29
Feb
12

Driven to distraction

By now you’ve probably heard about Transportation Secretary Ray LaHood’s interview with DC’s WTOP radio station, in which he confesses to a bit of self-righteous road rage.  I’m sorry, to a bit of dabbling in the behavioral-economics concept of nudging:

I drive around on the weekends in Washington… What I’ve been doing is kind of honking at somebody if I see him on a cellphone.

One wonders how LaHood manages to “kind of” honk.  Maybe this is one of the superpowers that unelected bureaucrats get when they’re appointed to meddlesome offices.

Anyway, this story’s been all over the internet — or at least my corner thereof — but I haven’t seen anyone bring in the obvious Old Meme yet.  So I gotta do it:

Meanwhile, LaHood and company are mandating backup cameras on all new-production American cars starting in 2014.  This doesn’t particularly move my giveashitometer: DOT has plenty of meddlesome regulations already, and this one’s pretty benign by most standards.  Except, well….

I basically like rear-facing cameras.  They’re a handy technology, tested at Le Mans, and since manufacturers inevitably insist on raising belt lines and otherwise putting big opaque slabs in the middle of rear windows they seem like a step forward.  As car tech goes, they don’t rate as high as ABS or active differentials or forced induction (or — oh godhybrid turbos) but they’re above satellite radio and heated seats.  But the problem with rear-facing cameras is that they’re usually integrated into centre-console touchscreens, and centre-console touchscreens are tools of Satan.

It’s pretty easy to see why.  Suppose you’re a Responsible Driver, not chatting on your cellphone or otherwise doing something to make Ray LaHood cry.  You come across some exciting-looking Weather in the near distance, and decide to flip the radio over to the local traffic/weather station.  On a car with a standard form factor from ten years ago, you reach your right arm over, feel around for the smaller knob on the left, find the button directly to its right (say), and hit “scan” until you come across a weather report or a low-budget mattress store advertisement.  Eyes stay on the road the whole time.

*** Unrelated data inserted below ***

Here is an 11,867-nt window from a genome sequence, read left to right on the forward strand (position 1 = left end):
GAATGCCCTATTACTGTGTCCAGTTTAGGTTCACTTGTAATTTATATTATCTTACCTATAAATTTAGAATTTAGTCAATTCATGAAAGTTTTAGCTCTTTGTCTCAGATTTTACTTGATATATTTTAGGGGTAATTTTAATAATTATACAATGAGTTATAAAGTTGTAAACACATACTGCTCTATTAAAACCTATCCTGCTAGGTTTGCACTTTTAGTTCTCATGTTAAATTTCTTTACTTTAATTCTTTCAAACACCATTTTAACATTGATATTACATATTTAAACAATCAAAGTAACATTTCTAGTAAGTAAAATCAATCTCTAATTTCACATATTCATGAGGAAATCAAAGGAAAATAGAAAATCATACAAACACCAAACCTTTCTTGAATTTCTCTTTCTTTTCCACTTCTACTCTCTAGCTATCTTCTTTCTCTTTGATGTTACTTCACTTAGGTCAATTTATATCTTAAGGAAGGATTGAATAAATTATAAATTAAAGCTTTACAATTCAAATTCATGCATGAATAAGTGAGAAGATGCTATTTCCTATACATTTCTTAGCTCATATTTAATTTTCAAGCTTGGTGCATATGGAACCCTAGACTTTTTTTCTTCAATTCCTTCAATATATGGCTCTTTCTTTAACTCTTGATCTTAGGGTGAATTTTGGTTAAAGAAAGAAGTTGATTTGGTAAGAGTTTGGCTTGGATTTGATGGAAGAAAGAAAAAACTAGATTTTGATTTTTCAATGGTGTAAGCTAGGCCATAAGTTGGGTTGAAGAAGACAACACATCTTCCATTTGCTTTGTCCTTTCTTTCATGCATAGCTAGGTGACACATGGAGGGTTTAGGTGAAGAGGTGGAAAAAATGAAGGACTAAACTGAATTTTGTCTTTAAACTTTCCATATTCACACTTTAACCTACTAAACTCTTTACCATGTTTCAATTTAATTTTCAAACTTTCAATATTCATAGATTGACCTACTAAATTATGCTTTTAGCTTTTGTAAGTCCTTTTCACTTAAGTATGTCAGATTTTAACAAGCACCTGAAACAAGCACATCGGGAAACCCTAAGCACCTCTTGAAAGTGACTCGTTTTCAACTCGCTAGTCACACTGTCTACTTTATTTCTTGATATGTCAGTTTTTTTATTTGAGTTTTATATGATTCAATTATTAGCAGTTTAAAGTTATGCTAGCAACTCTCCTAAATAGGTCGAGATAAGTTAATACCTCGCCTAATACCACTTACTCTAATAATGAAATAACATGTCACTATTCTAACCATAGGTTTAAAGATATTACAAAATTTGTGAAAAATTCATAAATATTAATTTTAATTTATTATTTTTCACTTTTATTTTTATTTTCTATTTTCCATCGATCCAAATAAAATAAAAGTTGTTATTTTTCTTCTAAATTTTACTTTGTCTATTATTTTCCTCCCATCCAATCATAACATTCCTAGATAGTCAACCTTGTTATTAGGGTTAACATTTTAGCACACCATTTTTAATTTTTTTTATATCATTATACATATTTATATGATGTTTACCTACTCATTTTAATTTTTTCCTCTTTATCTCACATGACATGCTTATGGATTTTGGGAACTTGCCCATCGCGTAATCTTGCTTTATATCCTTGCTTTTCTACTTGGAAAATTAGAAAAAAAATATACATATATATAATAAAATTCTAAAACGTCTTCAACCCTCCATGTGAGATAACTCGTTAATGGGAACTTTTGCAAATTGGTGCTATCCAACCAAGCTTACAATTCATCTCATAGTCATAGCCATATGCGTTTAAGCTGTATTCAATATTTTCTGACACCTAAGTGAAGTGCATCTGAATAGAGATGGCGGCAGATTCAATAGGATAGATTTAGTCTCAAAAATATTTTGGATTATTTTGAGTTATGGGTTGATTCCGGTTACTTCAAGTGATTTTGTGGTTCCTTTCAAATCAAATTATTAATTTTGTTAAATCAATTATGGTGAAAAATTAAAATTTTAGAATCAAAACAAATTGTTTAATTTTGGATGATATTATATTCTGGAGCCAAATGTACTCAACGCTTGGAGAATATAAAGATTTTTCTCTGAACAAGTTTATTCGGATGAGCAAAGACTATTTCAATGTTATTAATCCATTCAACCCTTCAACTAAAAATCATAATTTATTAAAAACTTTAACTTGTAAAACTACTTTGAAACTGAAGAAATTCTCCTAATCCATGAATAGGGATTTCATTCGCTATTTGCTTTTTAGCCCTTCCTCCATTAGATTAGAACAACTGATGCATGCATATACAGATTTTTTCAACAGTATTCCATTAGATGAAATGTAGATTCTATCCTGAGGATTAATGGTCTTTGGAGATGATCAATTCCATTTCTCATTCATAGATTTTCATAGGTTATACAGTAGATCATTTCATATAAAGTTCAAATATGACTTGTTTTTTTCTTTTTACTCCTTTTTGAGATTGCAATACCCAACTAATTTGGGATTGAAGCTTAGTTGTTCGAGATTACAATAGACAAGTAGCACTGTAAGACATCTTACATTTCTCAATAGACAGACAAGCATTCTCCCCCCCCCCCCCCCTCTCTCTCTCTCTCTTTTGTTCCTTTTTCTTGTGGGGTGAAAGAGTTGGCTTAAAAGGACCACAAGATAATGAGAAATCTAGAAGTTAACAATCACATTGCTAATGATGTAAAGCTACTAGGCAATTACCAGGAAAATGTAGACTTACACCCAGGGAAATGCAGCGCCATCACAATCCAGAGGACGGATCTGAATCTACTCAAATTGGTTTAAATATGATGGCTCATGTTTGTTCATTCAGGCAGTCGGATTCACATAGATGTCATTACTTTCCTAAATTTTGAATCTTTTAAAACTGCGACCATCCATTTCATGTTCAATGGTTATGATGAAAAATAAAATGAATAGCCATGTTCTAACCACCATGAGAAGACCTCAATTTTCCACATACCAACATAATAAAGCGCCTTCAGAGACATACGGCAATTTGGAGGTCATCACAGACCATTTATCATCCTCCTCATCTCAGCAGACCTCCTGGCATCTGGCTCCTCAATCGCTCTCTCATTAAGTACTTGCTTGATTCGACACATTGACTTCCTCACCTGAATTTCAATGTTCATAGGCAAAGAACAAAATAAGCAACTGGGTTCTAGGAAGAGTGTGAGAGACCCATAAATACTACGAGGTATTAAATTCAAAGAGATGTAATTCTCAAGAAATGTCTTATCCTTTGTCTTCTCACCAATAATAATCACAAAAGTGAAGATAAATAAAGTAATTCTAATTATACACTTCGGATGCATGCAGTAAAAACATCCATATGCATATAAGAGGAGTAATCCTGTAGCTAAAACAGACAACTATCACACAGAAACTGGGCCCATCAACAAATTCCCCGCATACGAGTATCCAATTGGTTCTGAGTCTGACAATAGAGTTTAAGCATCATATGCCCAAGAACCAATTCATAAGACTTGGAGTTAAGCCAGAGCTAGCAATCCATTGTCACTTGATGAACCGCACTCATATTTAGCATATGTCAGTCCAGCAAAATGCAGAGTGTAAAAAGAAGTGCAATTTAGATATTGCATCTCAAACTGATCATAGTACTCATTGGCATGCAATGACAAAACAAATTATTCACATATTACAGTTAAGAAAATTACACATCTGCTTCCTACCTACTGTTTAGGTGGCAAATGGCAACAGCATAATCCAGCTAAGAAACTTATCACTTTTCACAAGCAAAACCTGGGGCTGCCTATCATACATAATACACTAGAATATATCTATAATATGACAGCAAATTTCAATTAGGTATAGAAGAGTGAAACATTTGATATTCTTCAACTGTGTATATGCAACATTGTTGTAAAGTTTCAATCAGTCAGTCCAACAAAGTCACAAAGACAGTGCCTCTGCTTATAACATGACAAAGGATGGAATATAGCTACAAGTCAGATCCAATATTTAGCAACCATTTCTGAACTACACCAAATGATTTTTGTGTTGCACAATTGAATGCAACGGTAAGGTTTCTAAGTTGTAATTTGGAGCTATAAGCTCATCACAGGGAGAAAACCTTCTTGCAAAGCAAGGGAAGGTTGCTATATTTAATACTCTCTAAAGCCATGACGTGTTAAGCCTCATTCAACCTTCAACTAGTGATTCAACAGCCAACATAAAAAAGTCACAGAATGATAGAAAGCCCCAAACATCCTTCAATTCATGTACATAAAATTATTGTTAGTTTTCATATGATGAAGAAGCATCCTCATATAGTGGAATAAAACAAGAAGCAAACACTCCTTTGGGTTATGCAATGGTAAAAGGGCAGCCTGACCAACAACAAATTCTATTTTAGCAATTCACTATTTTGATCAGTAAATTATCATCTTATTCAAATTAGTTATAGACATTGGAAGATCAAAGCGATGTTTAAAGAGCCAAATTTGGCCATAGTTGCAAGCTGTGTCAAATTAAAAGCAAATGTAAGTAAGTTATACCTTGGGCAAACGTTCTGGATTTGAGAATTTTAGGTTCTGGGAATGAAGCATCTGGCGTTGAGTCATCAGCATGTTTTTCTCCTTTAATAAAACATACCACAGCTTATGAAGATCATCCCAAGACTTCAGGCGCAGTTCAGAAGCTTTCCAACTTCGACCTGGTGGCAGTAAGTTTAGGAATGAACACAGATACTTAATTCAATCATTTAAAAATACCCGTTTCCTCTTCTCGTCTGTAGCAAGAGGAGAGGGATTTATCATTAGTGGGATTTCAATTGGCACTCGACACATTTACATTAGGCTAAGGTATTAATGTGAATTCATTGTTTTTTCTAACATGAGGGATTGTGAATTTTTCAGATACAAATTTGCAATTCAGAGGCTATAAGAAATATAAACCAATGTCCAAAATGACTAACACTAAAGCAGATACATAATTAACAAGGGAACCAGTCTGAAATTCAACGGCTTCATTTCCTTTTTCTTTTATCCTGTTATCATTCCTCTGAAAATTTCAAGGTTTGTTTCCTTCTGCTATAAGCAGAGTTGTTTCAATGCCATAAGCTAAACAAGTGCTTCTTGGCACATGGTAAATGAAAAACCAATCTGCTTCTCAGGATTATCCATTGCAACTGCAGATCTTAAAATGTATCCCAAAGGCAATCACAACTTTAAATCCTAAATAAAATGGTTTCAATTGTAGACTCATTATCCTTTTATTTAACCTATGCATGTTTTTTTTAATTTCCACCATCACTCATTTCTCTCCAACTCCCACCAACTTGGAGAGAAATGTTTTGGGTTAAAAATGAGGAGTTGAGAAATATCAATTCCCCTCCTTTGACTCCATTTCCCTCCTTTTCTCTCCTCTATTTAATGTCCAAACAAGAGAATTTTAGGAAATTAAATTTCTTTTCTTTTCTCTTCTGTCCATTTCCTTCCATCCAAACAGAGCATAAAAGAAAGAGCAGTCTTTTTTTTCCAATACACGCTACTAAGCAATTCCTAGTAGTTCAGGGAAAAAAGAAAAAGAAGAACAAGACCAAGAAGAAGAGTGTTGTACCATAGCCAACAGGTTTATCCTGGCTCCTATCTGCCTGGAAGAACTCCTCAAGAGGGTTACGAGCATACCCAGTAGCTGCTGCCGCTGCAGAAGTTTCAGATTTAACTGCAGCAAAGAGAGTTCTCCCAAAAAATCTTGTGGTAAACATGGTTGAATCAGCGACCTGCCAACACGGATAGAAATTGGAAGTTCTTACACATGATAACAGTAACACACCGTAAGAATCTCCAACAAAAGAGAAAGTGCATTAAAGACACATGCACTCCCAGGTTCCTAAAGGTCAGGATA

On a car with a touchscreen centre console, you have to look over to see what state the console’s in, then look further to locate the “entertainment controls” widget.  Pound that with your index finger.  Look back up, veer wildly around the asshat in the Aztek who just cut into your lane, then look back down and realize you hit “climate controls” by mistake.  Keep looking around the touchscreen and hitting “buttons” that give you no tactile feedback.  See the problem?

It would be a mistake to suggest that centre-console touchscreens are a bad idea, though.  They are in fact a very good idea — but not for the reasons you’d expect.  Touchscreens are not meant to be used while driving.  They’re meant to be used by salescritters and prospective buyers on the dealer’s lot, to evoke a giddy “that’s so cool!” response and sell cars.  And I suspect backup cameras fit the same niche.

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